Genuine Filings: Revolutionizing SME business management with cutting-edge software and expert services for secure, efficient compliance and financial excellence

For Any Queries


Difference between copyright and trademark


You’ve probably heard the terms copyright and trademark used frequently in our daily lives, in newspapers, news channels, the internet, the things you consume from the internet, and so on. 

Many businesses have brand logos and taglines for their businesses and the products they offer. 

The differences between such intellectual property rights and their significance will be discussed in this article. 

Both trademark and copyright are examples of intellectual property rights; these are assets that we cannot touch but have monetary value in one form or another. 

In this blog, we will discuss what trademarks and copyrights are, the purpose of such intellectual property rights, and the differences between the two.

Illustration highlighting the difference between copyright and trademark in intellectual property rights

What is the purpose of copyright and trademarks?

The purpose of the copyright is to ensure that only the creator can use the copyrighted work and that anyone else cannot reproduce, use, or trade the copyrighted work in any way. 

Its main purpose, we can say, is to protect the original work from those who intend to copy it in the best interests of the work’s owner or creator. 

Intellectual property in the form of literature, drama, music, sound, and other artistic works is typically protected by copyright. 

Poetry, novels, books, stories, film scripts, and other forms of writing are some things for which a copyright can be obtained. 

Other things include movies, videos, songs, music, and other audio and video materials. Artworks like paintings, sculptures, buildings, and research projects are also covered.

Illustration depicting the purpose of copyright in safeguarding creative works and intellectual property rights.

Copyright laws in India

The primary law that controls everything related to copyright in India was passed in 1957 and is known as the Copyright Act. In addition to the Copyright Act of 1957, the 1958-notified Copyright Rules also apply to copyright-related matters in India. 

India is a signatory to both the Berne Convention and the Universal Copyright Convention, so both of these agreements have an effect on the copyright laws that were passed there.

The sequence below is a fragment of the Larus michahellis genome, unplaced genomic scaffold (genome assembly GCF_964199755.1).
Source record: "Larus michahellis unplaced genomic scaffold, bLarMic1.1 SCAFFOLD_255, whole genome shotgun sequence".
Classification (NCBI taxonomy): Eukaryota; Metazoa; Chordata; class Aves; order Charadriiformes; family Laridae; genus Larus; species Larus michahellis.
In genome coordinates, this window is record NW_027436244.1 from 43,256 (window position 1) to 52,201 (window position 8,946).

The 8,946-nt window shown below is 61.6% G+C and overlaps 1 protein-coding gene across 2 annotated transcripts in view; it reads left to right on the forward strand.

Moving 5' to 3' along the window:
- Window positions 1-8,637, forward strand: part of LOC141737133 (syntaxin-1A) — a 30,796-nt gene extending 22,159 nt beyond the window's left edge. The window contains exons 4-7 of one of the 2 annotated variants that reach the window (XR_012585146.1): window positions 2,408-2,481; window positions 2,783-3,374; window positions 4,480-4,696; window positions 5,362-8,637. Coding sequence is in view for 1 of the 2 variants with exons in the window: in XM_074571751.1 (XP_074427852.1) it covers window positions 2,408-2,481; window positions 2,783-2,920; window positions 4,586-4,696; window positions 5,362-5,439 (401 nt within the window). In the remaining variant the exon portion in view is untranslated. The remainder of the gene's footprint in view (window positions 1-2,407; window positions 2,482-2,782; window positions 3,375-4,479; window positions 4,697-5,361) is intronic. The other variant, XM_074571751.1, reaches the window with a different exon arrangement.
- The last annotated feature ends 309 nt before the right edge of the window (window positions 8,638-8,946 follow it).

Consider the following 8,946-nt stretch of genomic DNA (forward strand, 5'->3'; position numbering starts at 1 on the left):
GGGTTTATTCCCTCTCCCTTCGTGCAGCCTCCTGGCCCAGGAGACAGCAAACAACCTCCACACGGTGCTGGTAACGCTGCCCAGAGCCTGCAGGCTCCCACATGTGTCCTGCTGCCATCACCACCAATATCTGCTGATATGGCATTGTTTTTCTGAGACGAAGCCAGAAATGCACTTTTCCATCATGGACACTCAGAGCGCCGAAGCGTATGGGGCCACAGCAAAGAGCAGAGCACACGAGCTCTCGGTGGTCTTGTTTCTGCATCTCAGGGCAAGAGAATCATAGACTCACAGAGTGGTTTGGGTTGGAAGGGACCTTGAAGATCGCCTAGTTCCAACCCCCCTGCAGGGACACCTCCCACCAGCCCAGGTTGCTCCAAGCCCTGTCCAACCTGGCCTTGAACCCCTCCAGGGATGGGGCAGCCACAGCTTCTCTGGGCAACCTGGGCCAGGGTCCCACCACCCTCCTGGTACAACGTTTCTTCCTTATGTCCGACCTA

Illustration showcasing copyright laws in India, emphasizing the legal framework for protecting intellectual property

Section 2(zb) of the Indian Trademarks Act, 1999 defines a trademark or (“TM”) as a “mark capable of being represented graphically and which is capable of distinguishing the goods or services of one person from those of others and may include a shape of goods, their packaging, and combination of colours.” 

In layman’s terms, we can say that a trademark is a type of mark of identification that businesses use to set their goods or service apart from those of others and rivals. 

Illustration representing a trademark symbol, illustrating the concept of protecting brand identity through trademarks

The need for a trademark

The primary goal of a trademark is to ensure that the products and services provided by a business are distinct from those provided by rival companies or other market participants. 

For a variety of reasons, including the quality, quantity, length of time required for service delivery, method of production, etc. of the goods and services that are provided by that company, a trademark is frequently used to safeguard the reputation, fame, and popularity of those goods or services. 

For the benefit of the business as well as the customers of such businesses, trademarks protect the exclusivity of the goods and services as well as the company. 

Illustration highlighting the need for trademarks in safeguarding brand identity and distinguishing products and services


In conclusion, we can say that the primary distinction between a copyright and a trademark is that a copyright is used to safeguard the originality of artistic and other forms of creation, such as literature, music, ideas, and so forth, for the benefit of the creator, whereas a trademark is used to set a business apart from its competitors and to safeguard its identity and exclusivity. 

Both copyright and trademarks can be used to protect intellectual property rights, but they do so for very different kinds of property, are governed by very different Acts, and each has its own registration process.